Throughout America’s history, awards with eagle symbols have been handed out to military veterans. This imagery can be found everywhere from old quarters to government buildings, but what does it mean? The history of the eagle’s use in military plaques and awards dates back to the Roman Legion standards. The eagle became the most common military insignia during the second consulship of Gaius Marius, who placed it in prominence over Rome’s other symbolic animals. The legions were sometimes even referred to as “aquilas,” which is Latin for “eagle.” Their eagle insignias were prized possessions they would conceal on their person during battle or when hiding.
The founding fathers adopted the native bald eagle as the national bird because of its independence, power, and strength. There was possibly inspiration from Native Americans, who held it sacred. The bald eagle was first used for The Great Seal of the United States on June 20th, 1782. The Second Continental Congress chose the design created by the Secretary of Congress, Charles Thompson. He based it on previous designs by Thomas Jefferson, Benjamin Franklin, and John Adams. The eagle bares an escutcheon on its breast, symbolizing that the U.S. should rely on its own virtue. The escutcheon is made of the chief and pales, which represent the Congress and the Confederacy of the United States of America respectively. The eagle was placed on the seals and flags of the President, Navy, Marine Corps, and Air Force in 1885.
Among the military awards with eagles, there is the Eagle Award, which is given to a member of the United States Congress or United States Senate for outstanding service to the National Guard. It has an eagle statue on a wooden base with an engraved plate. The U.S. Navy or Marine Corps Naval Aviator with the longest continuous active duty is awarded The Gray Eagle Award. The design was created by Vought Aircraft Companies. It was first given to Admiral Charles R. Brown by Admiral James S. Russell on January 5th, 1961, during the 50th Anniversary of Naval Aviation. After retirement or death of the previous recipient, the award is given to the next service member in line. The second highest military award for members of the United States Army is the Distinguished Service Cross, which is given for gallantry and risking one’s life in combat situations. It has a 2-inch bronze eagle on top of a scroll which reads “For Valor.” The back of the medal has a wreath with a space containing the name of the service member. It was first awarded on January 2nd, 1918 during World War I. Recently, Air Force Lt. Col. Derek Oliver and Vernita Anderson-Manning won Eagle Awards for their excellence.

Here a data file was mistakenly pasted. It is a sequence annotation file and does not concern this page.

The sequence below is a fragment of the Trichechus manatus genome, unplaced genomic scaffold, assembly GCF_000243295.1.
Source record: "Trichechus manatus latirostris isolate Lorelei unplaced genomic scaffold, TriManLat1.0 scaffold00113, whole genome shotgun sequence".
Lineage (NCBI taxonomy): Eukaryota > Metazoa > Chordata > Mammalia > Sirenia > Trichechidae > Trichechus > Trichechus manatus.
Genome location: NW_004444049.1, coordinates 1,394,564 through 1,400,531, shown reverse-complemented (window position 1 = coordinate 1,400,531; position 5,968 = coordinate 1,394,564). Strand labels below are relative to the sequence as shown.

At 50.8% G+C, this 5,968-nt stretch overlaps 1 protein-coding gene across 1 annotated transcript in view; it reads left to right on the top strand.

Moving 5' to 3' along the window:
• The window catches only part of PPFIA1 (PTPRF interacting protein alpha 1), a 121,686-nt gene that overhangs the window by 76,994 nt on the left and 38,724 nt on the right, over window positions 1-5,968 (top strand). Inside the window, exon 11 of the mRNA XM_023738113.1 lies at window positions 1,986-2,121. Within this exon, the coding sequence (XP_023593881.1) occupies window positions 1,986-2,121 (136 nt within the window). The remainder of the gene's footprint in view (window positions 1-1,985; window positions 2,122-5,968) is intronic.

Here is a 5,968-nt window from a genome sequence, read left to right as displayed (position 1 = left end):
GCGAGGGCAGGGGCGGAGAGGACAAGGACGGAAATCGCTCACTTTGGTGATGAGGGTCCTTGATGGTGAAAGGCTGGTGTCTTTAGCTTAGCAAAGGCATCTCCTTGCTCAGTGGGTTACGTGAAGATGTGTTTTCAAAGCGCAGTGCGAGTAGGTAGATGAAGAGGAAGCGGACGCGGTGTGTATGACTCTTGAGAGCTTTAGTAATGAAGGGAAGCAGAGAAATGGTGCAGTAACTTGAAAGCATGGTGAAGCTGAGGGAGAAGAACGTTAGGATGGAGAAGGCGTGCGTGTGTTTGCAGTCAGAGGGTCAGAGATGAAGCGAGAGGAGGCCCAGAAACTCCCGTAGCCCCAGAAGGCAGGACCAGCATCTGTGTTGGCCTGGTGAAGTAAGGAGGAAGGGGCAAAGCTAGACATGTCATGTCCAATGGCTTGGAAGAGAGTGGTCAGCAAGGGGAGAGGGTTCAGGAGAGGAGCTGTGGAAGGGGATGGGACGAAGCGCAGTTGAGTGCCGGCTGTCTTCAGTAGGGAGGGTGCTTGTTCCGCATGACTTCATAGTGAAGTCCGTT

If you need plaques, trophies, or other custom awards to present to active or ex-military, get in touch with Gold Medallion Awards. We can help you choose the ideal award for your needs. Call 1-858-279-4970 for a free quote.